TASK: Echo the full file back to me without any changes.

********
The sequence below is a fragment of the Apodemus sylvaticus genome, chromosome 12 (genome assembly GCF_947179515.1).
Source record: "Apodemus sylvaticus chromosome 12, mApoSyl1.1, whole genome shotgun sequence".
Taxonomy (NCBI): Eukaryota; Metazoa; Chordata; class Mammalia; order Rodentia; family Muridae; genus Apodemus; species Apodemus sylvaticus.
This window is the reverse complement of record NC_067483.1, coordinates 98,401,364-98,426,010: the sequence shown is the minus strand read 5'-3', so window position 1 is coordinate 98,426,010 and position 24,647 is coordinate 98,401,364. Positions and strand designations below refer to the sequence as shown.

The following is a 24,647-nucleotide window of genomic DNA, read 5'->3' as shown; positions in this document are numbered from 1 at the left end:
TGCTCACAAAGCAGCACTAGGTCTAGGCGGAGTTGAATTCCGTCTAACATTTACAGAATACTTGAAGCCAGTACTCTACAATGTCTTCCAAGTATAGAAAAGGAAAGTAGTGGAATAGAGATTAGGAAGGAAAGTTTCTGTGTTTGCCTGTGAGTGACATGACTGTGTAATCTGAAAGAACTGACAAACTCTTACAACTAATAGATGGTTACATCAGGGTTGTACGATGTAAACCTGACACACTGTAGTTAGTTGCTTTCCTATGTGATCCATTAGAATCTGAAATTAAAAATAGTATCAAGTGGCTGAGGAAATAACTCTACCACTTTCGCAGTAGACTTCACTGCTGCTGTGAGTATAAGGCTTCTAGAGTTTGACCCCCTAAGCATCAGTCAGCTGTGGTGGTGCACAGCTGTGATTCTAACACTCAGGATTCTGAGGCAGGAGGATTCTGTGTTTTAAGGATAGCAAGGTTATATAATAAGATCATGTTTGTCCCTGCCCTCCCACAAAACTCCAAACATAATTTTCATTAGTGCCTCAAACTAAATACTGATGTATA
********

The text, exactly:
The sequence below is a fragment of the Apodemus sylvaticus genome, chromosome 12 (genome assembly GCF_947179515.1).
Source record: "Apodemus sylvaticus chromosome 12, mApoSyl1.1, whole genome shotgun sequence".
Taxonomy (NCBI): Eukaryota; Metazoa; Chordata; class Mammalia; order Rodentia; family Muridae; genus Apodemus; species Apodemus sylvaticus.
This window is the reverse complement of record NC_067483.1, coordinates 98,401,364-98,426,010: the sequence shown is the minus strand read 5'-3', so window position 1 is coordinate 98,426,010 and position 24,647 is coordinate 98,401,364. Positions and strand designations below refer to the sequence as shown.

The following is a 24,647-nucleotide window of genomic DNA, read 5'->3' as shown; positions in this document are numbered from 1 at the left end:
TGCTCACAAAGCAGCACTAGGTCTAGGCGGAGTTGAATTCCGTCTAACATTTACAGAATACTTGAAGCCAGTACTCTACAATGTCTTCCAAGTATAGAAAAGGAAAGTAGTGGAATAGAGATTAGGAAGGAAAGTTTCTGTGTTTGCCTGTGAGTGACATGACTGTGTAATCTGAAAGAACTGACAAACTCTTACAACTAATAGATGGTTACATCAGGGTTGTACGATGTAAACCTGACACACTGTAGTTAGTTGCTTTCCTATGTGATCCATTAGAATCTGAAATTAAAAATAGTATCAAGTGGCTGAGGAAATAACTCTACCACTTTCGCAGTAGACTTCACTGCTGCTGTGAGTATAAGGCTTCTAGAGTTTGACCCCCTAAGCATCAGTCAGCTGTGGTGGTGCACAGCTGTGATTCTAACACTCAGGATTCTGAGGCAGGAGGATTCTGTGTTTTAAGGATAGCAAGGTTATATAATAAGATCATGTTTGTCCCTGCCCTCCCACAAAACTCCAAACATAATTTTCATTAGTGCCTCAAACTAAATACTGATGTATA